There was no provocation from the game, no NPC pointing me in the direction of a quest. I just made my own fun in a world filled to the brim with things to see and do.
But exploring isn’t all there is to do in an open world game. Combat often takes up a lot of your time, so it needs to be fluid and engaging. Games like Red Dead, GTA V, and Fallout, all have gun-based combat systems. The two Rockstar games give you a wheel full of weapons and then send waves of gang members and police officers your way. But every firefight turns out pretty much the same, with you hunkered down behind cover and dozens dead. Even in Fallout, you can’t just aim down the sights and mow down Deathclaws. The VATS system is absolutely necessary if you want to succeed, sometimes making combat more than a little cumbersome.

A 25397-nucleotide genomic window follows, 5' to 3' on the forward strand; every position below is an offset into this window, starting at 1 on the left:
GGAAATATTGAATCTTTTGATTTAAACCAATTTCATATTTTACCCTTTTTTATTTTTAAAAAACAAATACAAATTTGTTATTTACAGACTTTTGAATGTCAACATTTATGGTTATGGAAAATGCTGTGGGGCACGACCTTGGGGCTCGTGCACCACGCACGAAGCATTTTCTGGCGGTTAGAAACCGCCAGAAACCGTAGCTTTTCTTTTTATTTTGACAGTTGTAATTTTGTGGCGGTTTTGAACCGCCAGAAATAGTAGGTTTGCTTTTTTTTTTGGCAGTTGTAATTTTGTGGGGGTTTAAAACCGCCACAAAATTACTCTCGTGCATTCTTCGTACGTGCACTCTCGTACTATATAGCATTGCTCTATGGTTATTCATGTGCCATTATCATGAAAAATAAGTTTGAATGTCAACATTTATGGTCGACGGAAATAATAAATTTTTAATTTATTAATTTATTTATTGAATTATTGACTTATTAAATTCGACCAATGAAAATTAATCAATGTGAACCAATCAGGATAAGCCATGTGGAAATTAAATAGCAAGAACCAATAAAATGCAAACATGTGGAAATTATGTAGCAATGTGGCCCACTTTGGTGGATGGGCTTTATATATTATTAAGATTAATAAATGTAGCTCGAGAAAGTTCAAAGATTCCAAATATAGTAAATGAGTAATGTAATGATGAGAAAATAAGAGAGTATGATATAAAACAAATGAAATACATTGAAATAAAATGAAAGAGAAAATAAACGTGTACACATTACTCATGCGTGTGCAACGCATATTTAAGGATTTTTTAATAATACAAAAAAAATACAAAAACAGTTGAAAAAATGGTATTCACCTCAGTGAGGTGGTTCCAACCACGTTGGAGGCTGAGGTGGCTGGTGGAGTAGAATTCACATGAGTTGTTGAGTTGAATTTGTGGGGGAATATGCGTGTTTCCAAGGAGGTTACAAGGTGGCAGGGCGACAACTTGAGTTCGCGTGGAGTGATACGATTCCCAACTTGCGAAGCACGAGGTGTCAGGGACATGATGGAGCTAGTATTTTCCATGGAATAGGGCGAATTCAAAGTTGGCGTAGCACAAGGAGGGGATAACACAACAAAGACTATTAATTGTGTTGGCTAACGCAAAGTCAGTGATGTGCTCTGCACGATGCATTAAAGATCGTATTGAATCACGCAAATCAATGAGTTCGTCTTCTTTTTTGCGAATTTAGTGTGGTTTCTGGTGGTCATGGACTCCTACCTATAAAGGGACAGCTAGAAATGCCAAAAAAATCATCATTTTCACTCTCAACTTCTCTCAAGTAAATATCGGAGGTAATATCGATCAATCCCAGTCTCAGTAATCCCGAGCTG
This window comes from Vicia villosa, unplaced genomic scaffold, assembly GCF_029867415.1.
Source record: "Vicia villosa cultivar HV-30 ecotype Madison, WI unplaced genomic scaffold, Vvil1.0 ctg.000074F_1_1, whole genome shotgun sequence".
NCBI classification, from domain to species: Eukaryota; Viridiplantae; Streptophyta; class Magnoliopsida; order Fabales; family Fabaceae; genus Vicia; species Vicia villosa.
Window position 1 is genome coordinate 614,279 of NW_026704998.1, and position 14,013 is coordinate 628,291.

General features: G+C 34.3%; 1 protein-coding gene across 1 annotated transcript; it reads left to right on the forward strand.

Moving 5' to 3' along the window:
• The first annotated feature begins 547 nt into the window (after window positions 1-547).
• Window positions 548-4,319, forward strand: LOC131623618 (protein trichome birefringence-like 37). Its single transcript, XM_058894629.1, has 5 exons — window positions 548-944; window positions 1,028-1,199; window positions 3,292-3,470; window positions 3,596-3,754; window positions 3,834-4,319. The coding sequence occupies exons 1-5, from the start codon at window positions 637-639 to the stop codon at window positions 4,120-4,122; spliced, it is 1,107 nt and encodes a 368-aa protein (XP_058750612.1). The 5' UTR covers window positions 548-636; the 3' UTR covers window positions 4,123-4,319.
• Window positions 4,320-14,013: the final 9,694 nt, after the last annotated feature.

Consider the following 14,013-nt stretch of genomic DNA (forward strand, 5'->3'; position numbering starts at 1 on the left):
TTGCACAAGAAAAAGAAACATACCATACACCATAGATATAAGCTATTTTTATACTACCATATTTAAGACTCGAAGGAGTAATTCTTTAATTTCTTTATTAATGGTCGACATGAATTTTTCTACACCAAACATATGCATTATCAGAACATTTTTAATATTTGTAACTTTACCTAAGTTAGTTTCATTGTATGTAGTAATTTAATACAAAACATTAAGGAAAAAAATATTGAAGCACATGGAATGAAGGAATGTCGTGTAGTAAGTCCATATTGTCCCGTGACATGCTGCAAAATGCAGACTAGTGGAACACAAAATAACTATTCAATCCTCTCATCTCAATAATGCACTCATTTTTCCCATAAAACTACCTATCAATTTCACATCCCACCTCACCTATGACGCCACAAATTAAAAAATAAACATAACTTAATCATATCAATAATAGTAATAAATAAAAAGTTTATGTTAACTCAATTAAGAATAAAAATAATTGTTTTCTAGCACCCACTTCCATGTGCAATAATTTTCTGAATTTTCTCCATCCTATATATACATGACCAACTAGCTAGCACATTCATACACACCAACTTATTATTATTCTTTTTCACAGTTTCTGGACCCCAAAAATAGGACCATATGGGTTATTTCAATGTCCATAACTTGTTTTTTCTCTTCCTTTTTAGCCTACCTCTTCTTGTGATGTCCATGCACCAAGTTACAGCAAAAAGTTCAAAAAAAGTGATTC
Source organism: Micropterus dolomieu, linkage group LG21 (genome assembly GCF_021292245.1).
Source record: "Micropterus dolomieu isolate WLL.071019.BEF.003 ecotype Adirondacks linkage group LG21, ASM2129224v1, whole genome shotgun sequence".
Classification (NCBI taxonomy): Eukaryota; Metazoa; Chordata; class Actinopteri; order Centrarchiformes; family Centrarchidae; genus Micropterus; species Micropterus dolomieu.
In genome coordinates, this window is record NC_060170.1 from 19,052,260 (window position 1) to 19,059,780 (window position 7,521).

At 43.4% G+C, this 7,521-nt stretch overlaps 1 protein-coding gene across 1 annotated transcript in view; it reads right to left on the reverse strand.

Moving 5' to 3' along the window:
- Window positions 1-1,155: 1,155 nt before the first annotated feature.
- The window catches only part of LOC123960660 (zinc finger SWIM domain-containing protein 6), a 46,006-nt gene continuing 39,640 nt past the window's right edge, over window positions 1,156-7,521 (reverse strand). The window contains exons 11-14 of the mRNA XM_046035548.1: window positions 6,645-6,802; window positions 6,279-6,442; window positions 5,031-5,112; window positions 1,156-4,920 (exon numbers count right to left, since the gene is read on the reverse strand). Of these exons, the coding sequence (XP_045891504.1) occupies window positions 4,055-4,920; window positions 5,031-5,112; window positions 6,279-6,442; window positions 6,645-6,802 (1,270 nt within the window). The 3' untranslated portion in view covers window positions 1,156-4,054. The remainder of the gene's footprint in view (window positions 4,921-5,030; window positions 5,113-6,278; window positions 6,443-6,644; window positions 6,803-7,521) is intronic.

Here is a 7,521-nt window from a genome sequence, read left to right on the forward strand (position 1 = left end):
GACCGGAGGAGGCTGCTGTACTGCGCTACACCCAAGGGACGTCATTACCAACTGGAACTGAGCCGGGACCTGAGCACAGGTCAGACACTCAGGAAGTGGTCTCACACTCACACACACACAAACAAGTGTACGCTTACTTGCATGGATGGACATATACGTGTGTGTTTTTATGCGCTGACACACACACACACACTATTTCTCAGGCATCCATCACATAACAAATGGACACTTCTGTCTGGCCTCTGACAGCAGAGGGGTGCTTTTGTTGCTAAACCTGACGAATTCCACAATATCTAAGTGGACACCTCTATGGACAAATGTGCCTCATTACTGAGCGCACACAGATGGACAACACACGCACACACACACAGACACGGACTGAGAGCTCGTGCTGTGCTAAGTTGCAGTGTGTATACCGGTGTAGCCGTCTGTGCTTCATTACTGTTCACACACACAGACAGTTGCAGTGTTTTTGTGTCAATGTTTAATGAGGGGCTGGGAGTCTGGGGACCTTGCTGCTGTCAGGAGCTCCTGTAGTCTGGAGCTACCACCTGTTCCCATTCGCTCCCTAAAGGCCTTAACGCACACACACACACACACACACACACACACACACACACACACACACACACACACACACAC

Skyrim does away with these problems, offering up variety and plenty of easy to learn systems. Swinging a sword or nocking an arrow is as simple as clicking a button. And the variety of play styles and classes mean that every combat situation can be approached differently. Taking on a Troll with a sword and shield or dual wielding spells are two very different beasts. Creating different characters of differing race and class can make the gameplay change in radically different ways. Avenues that you didn’t have before might now be open to you, just because you chose to put a lot of points into mercantile skills.
The core systems that comprise Skyrim’s gameplay are all designed to let the player choose how they want to act. The game doesn’t even ask you what class you want to be, it just lets you play around with the tools at your disposal and naturally gravitate towards a particular class.
I cannot wait to jump back into Skyrim: Special Edition. This will be my second full playthrough and I know that it will be completely and utterly different from what I experienced five years ago. No game has come close to creating a world as rich and immersive as the one Bethesda created for Skyrim, and we likely won’t see anyone succeed until the inevitable release of The Elder Scrolls VI sometime in the future.